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This Robot Can Help You Grow Weed In Your Living Room

The future is now!

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This story originally appeared on Benzinga

We are in an era when robots and artificial intelligence are becoming more common, helping us complete countless everyday tasks, including growing marijuana.

annaboto.com

If you live in one of the 17 states where recreational use and marijuana home growing is legal, all you have to do is pour water about once a week, and — thanks to Annaboto — everything else is automated.

Boundless Robotics Inc., which develops and distributes the cannabis-growing robot, is "on a mission to empower people to grow their own fresh, pesticide-free cannabis in the privacy of their home," CEO Carl Palme told Benzinga.

"We're using robotics and artificial intelligence to make it incredibly easy for anyone, anywhere to be able to grow any strain, any time of the year," he added.

Customers in Massachusetts and in Rhode Island are currently utilizing Annaboto, the Boston-based company's flagship product. But the robot is sold anywhere it's legal to grow at home for adult use.

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Designing the product together

Palme always wanted to cultivate his cannabis, but the process seemed too complicated in terms of botany knowledge, time, space and cleaning up.

To avoid a green thumb, Palme turned to automation.

"For me, and many people like me, cannabis is an amazing resource. It helps me manage my anxiety and insomnia better than any prescription drug I've ever tried," he said.

The final solution was developed as part of a team effort. Palme chatted with a lot of people, across all industry backgrounds.

"In essence, we designed the product together," he said. "This was a great process that I truly enjoyed. Finding a problem in the market and then working with people who would be actual customers on designing a solution. I think this might be quite unique to the cannabis industry. People are awesome."

Palme was always attracted to problem-solving challenges and fascinated by the boundless possibilities of robots and artificial intelligence.

"I also have a couple of decades working in hardware product development including creating category-defining products like the Baxter and Sawyer robots from Rethink Robotics," he says. "I started my career by focusing on factory automation — programming robots and manufacturing lines to automate as much as possible in order to make better and less expensive products, faster. I then started my own manufacturing company where I used automation to get a competitive edge over the market. Finally, I transitioned to the product development side of things at Rethink Robotics, where we created the Collaborative Robot category — democratizing robotics for manufacturing."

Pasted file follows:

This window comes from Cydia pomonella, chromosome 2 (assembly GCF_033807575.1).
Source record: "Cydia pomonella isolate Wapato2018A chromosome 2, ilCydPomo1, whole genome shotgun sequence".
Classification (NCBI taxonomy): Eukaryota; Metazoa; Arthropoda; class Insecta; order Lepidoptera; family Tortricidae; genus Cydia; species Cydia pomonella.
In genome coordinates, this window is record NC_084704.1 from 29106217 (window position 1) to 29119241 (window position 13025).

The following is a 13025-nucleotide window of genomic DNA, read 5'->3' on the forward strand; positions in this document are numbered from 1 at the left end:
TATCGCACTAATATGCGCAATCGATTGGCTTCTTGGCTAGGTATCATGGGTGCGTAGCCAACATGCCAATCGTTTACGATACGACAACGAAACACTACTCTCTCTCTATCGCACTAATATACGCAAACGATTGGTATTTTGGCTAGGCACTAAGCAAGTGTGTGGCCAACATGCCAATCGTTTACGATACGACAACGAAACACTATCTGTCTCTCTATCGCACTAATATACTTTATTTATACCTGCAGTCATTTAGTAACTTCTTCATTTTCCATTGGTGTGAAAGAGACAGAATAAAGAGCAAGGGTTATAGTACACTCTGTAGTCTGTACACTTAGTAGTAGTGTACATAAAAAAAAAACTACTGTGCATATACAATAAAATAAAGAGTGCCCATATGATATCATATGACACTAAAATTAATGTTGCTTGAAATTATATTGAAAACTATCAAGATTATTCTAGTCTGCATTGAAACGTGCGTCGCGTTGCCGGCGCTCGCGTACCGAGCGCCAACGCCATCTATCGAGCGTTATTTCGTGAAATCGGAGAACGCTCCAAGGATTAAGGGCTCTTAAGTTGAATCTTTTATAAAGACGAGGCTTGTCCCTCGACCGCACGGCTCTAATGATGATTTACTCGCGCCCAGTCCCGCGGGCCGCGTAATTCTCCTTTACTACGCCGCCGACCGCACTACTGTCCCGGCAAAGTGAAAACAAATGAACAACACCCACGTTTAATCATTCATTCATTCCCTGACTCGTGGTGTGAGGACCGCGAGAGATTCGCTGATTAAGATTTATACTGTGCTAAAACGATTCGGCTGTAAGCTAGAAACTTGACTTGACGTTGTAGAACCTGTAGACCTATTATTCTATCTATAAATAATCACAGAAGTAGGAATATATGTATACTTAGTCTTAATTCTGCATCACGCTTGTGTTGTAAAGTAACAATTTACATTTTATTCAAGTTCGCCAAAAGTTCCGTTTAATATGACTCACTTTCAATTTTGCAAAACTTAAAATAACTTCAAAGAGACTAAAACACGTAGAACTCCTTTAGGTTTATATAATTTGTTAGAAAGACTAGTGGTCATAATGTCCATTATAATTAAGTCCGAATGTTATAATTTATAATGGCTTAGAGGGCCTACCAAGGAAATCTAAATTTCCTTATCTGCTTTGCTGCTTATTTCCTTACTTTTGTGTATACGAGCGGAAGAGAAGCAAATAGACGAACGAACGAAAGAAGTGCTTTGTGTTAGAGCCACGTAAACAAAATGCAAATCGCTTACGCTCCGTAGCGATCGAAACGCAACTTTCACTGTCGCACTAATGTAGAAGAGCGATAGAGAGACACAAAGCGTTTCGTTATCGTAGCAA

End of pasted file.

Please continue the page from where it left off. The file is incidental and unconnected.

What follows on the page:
It was this transition from making robots for manufacturing to making robots for cannabis cultivation that was surprisingly inspiring, and mostly because of the people.

"There is a real sense of community and people are just excited to see the plant become legal and the innovation that is sprouting around it. I've not felt this level of excitement in a long time!"

RELATED: Weed-Dispensing Robots Are A Thing

Normalizing cannabis with Annaboto

According to Palme, what makes Annaboto different is the design approach and the advantage of intelligent automation.

"Our customers want to have a relationship with the plant and want to see it grow," he said.

While making the product, they also had the idea of "normalizing cannabis" in mind.

"It was very important for us that the plant was open to the air and housed in a beautiful device," he added. "We had to invent a lot of technology to manage the odor and make the lights comfortable for humans and pets, while also being very efficient for plant growth."

To make it easy for anyone, anywhere to cultivate any strain, any time of the year, with one touch of a button, and by adding water, the team behind Annaboto employed artificial intelligence, robotics, and hydroponics.

"The way Annaboto works is by taking a 'snapshot' of your environment every 15 minutes," Palme said. It then collects and compares the data, uses that intelligence (which the company's calls 'the chef') and adjusts the settings accordingly.

"All you have to do is enjoy watching your plant grow and add water when it needs it," Palme adds.

The plant usually takes 90 to 100 days from seed to harvest.

Annaboto is powered by electricity, but when it comes to power usage, it all depends on the environment. In Massachusetts, for example, on average it adds around $10 to the monthly electricity bill.

When asked what kind of cannabis users are mostly interested in this type of product, Palme replies — a variety of customers, adding his mom even wants one.

"However, we tend to focus on customers who use cannabis as part of their health and wellness routine. People who are interested in consuming fresh cannabis grown without pesticides and who want consistent effects so they can dose properly."

With cannabis being illegal at the federal level, one may wonder if the company had any legal troubles with this product. Fortunately, they did not, because "at the end of the day, we sell an automated growing machine."

What does the future hold for cannabis and robotics?

"Lots of good things," says Palme, adding that the company plans to work on adapting its technology to help industrial growers with automating their greenhouses.

Also, the Europen market holds a lot of potentials.

"The data we are collecting will help us discover great ways to grow cannabis for anyone, anywhere," he says. "Also, while we are focusing on cannabis, this robot can grow pretty much any other plant. We are already seeing some of our users grow peppers so they can make salsa in between cannabis grows."